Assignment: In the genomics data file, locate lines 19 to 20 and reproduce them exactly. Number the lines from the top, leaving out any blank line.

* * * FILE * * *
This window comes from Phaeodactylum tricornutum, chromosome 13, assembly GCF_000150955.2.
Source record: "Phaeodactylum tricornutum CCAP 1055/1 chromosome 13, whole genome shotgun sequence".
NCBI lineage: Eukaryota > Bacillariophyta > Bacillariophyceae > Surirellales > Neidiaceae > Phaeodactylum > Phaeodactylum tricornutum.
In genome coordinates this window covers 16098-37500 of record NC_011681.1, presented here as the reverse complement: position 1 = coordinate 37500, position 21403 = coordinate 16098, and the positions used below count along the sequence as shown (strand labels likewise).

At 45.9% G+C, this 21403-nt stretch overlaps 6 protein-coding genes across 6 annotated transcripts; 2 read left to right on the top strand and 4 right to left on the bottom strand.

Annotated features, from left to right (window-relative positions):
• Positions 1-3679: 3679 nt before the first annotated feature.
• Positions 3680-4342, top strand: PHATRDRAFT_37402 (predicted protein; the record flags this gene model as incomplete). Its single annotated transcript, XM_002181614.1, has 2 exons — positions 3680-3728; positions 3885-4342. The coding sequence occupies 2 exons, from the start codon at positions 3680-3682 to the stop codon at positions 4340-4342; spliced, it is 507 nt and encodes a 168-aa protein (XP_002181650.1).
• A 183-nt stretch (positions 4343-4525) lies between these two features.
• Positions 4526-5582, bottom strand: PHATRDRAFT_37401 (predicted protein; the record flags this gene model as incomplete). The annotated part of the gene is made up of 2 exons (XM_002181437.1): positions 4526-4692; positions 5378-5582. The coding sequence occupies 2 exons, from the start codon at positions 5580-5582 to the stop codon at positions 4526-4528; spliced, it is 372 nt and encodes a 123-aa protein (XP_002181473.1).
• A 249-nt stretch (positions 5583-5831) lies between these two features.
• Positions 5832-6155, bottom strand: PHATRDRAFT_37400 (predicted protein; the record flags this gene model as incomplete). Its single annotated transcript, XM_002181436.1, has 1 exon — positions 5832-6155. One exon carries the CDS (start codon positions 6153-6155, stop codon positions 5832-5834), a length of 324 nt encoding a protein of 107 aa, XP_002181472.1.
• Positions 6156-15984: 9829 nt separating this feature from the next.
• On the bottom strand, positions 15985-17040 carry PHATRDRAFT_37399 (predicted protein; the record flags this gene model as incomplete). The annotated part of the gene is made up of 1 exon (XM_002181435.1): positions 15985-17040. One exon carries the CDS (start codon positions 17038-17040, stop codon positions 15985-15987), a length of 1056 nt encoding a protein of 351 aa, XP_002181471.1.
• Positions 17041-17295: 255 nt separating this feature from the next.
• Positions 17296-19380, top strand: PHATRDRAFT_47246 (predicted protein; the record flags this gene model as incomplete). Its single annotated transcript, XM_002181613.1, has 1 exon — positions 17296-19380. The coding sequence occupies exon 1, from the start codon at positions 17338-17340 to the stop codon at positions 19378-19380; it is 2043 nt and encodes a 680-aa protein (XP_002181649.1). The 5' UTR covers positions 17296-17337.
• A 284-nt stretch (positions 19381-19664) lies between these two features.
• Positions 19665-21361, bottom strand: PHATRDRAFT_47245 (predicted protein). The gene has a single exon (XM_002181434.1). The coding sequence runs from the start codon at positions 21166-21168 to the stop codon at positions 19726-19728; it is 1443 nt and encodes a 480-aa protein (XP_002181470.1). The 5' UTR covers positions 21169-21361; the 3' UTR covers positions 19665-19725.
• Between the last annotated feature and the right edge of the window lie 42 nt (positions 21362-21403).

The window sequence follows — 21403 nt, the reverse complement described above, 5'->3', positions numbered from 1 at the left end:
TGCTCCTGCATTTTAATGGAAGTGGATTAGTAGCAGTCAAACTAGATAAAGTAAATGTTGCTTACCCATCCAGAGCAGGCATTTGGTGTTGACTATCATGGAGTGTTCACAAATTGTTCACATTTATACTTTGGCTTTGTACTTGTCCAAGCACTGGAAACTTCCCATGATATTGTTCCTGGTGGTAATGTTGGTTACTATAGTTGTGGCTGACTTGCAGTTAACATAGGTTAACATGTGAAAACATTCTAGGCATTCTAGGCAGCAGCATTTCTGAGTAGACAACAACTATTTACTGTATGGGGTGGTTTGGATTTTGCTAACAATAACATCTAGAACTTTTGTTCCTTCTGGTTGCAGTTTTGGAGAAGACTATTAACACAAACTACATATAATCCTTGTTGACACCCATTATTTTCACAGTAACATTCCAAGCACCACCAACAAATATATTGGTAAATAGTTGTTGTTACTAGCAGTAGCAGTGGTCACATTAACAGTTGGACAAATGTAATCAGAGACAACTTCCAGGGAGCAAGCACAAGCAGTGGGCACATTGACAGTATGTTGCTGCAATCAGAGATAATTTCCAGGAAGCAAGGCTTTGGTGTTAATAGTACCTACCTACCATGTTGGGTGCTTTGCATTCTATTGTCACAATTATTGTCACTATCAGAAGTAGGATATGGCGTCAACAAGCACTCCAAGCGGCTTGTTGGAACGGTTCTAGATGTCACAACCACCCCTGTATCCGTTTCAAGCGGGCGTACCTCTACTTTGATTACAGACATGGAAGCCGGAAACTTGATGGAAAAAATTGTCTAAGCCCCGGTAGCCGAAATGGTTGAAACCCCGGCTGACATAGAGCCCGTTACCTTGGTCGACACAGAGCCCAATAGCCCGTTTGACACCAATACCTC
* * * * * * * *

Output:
• Between the last annotated feature and the right edge of the window lie 42 nt (positions 21362-21403).

The window sequence follows — 21403 nt, the reverse complement described above, 5'->3', positions numbered from 1 at the left end: